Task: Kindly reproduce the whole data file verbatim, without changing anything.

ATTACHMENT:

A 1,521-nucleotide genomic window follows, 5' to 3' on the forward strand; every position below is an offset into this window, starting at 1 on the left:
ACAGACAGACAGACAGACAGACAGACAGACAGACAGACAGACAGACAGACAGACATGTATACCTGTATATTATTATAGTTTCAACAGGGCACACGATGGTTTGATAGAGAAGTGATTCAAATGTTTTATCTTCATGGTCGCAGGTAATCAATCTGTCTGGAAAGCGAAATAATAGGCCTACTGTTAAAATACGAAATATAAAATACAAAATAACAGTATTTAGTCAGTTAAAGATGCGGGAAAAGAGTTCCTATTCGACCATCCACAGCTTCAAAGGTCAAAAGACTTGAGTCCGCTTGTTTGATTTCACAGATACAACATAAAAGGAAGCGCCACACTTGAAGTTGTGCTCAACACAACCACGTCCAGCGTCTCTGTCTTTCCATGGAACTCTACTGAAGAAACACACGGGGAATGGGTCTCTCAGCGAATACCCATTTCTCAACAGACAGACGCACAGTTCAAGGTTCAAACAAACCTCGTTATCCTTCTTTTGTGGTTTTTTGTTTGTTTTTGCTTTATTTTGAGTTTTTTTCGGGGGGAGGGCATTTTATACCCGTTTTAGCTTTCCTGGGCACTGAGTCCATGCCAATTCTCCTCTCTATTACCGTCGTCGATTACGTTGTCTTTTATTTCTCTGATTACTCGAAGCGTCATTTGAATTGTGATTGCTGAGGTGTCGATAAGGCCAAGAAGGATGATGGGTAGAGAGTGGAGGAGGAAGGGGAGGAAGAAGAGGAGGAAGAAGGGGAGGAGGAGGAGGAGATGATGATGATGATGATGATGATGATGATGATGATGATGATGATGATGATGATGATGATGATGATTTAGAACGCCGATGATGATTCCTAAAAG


A 1,521-nucleotide genomic window follows, 5' to 3' on the forward strand; every position below is an offset into this window, starting at 1 on the left:
ACAGACAGACAGACAGACAGACAGACAGACAGACAGACAGACAGACAGACAGACATGTATACCTGTATATTATTATAGTTTCAACAGGGCACACGATGGTTTGATAGAGAAGTGATTCAAATGTTTTATCTTCATGGTCGCAGGTAATCAATCTGTCTGGAAAGCGAAATAATAGGCCTACTGTTAAAATACGAAATATAAAATACAAAATAACAGTATTTAGTCAGTTAAAGATGCGGGAAAAGAGTTCCTATTCGACCATCCACAGCTTCAAAGGTCAAAAGACTTGAGTCCGCTTGTTTGATTTCACAGATACAACATAAAAGGAAGCGCCACACTTGAAGTTGTGCTCAACACAACCACGTCCAGCGTCTCTGTCTTTCCATGGAACTCTACTGAAGAAACACACGGGGAATGGGTCTCTCAGCGAATACCCATTTCTCAACAGACAGACGCACAGTTCAAGGTTCAAACAAACCTCGTTATCCTTCTTTTGTGGTTTTTTGTTTGTTTTTGCTTTATTTTGAGTTTTTTTCGGGGGGAGGGCATTTTATACCCGTTTTAGCTTTCCTGGGCACTGAGTCCATGCCAATTCTCCTCTCTATTACCGTCGTCGATTACGTTGTCTTTTATTTCTCTGATTACTCGAAGCGTCATTTGAATTGTGATTGCTGAGGTGTCGATAAGGCCAAGAAGGATGATGGGTAGAGAGTGGAGGAGGAAGGGGAGGAAGAAGAGGAGGAAGAAGGGGAGGAGGAGGAGGAGATGATGATGATGATGATGATGATGATGATGATGATGATGATGATGATGATGATGATGATGATGATTTAGAACGCCGATGATGATTCCTAAAAG